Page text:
When I started school, I was enrolled in a private Catholic school despite being from a family with no religious tendencies at all. We moved when I was 7, before I became a true believer, but the work ethic and basic principles about kindness, right and wrong, etc. that I learned from Sacred Heart have stuck with me. From then onwards, I simply believed that there was a higher power but that we, as humans, had the power to affect our future which would then affect others. I don’t believe that everything that happens to us is planned nor do I believe that we have no larger purpose.
It wasn’t until I went to visit the temple that holds the urns of my grandparents that I wondered if I didn’t have other religious influences as well. While there, I realized there are quite a few Buddhist influences in the way that I interact with others and myself. A few days later, as we embarked on our tour of China, I began to see more and more connections between Zen Buddhism, Confucianism and some of my own values.
I had never been to a temple until this trip to Taiwan and China. I’ve never been exposed to Buddhist teachings but there are some things that have simply trickled through as my dad raised me. His father practiced multiple religions through his life. At one time the family was Mormon and later they would be Buddhist. His death is the first that I’ve dealt with in the family. And it is his and his wife’s urns that we visited. It was on this trip that I finally got to say goodbye to them. As I internally made my message and bowed three times, I could only think about times when I visited their apartment in Queens and later Taipei.
But it was during the trip through China, hearing about the history and traditions that have trickled through to my generation, that I realized the depth of the influence my parents, and by extension their parents, had on me. I may not have known the legends of Zen Buddhism but I do know recognize some of their icons. Near Xi’an, there is Da’Cien Temple surrounding the Great Wild Goose Pagoda. And inside is a room dedicated to Budai, the laughing Buddha. This is the Buddha who is always happy, rotund and generally holding money in at least one hand. And despite being 22, I still rub his tummy for luck whenever we pass a statue of him. Though generally he is not nearly so large or standing.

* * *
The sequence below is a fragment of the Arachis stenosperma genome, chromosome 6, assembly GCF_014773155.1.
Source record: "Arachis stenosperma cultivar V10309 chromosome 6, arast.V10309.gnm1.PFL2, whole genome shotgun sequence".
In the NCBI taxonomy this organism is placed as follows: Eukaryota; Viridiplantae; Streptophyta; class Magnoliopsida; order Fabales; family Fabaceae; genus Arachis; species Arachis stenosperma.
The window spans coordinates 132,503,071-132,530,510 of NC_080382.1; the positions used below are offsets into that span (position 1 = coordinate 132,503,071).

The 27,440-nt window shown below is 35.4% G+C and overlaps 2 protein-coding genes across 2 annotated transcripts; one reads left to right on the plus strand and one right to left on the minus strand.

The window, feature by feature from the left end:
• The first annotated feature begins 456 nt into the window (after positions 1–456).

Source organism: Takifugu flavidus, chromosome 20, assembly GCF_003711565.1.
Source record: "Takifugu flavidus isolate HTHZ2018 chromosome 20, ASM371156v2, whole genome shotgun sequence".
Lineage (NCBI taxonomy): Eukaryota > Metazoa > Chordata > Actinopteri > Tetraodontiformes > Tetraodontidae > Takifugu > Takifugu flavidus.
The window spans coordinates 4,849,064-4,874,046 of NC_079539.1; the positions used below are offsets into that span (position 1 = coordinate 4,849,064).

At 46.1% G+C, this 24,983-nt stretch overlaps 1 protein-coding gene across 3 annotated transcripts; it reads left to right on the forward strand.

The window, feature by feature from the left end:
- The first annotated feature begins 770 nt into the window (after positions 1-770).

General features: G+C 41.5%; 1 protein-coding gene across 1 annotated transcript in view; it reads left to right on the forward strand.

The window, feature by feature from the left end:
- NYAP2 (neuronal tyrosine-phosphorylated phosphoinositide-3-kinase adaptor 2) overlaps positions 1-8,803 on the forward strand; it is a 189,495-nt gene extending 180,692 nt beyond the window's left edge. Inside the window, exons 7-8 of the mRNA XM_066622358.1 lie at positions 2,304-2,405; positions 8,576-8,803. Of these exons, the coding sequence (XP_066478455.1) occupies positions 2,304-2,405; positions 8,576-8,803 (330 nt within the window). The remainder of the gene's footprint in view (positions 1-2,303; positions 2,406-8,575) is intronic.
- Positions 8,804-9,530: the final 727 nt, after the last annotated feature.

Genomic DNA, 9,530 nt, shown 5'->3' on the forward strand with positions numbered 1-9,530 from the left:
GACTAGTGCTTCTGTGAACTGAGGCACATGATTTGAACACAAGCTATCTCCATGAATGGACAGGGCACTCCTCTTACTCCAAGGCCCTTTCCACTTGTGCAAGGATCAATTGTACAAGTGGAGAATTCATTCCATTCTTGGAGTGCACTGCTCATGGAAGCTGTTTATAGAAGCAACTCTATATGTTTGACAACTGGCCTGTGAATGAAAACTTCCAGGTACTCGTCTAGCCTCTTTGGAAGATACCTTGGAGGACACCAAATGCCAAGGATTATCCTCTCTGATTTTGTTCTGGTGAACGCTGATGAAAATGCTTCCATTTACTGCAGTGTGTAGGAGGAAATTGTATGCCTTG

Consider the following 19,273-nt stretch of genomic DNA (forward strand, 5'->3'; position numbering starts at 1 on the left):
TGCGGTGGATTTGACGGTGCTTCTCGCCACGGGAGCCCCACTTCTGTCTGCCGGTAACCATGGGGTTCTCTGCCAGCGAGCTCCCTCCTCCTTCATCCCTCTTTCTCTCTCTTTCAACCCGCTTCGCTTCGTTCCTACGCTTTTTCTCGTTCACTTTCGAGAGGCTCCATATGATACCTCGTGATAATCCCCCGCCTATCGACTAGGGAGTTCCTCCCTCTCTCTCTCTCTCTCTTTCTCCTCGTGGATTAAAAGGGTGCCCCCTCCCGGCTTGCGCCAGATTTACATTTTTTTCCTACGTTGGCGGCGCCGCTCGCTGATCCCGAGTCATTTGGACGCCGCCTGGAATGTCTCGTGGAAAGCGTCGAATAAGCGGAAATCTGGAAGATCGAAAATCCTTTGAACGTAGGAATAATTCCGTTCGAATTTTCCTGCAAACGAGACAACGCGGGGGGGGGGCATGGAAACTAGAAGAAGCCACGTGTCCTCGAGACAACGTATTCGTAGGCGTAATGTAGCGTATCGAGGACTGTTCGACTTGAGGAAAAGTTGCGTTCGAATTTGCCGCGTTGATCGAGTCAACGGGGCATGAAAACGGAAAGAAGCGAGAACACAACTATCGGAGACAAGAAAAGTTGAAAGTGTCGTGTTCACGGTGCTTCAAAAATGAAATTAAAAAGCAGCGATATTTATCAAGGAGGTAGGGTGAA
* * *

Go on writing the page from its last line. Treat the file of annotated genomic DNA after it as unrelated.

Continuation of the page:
But it is my unconscious practice of some of the basics on Confucianism that surprised me the most. I strongly disagree with his hierarchy of the family that strictly confines the daughter but there are obviously other facets of the philosophy. Loyalty and filial piety play major parts and these two are probably the virtues I agree with and have internalized the most. Above everything else, these two influence how I interact with family, friends, traditions and authority structures. Even with no formal reading or exposure, I learned and valued these virtues.
Analyzing the origins of the various traditions and values I hold, expose my history so easily. My Christian values are rooted in my time in the San Antonio Catholic school system. And my belief in a higher power and slight leanings towards Deism reveal my education in American history, with a particular fascination with the founding fathers. It is only now that I realize how clearly my Chinese Buddhist and, more obvious, Confucianism leanings expose my family’s foundation in China. Maybe it’s time for me to do some more formal study of these religions and philosophies.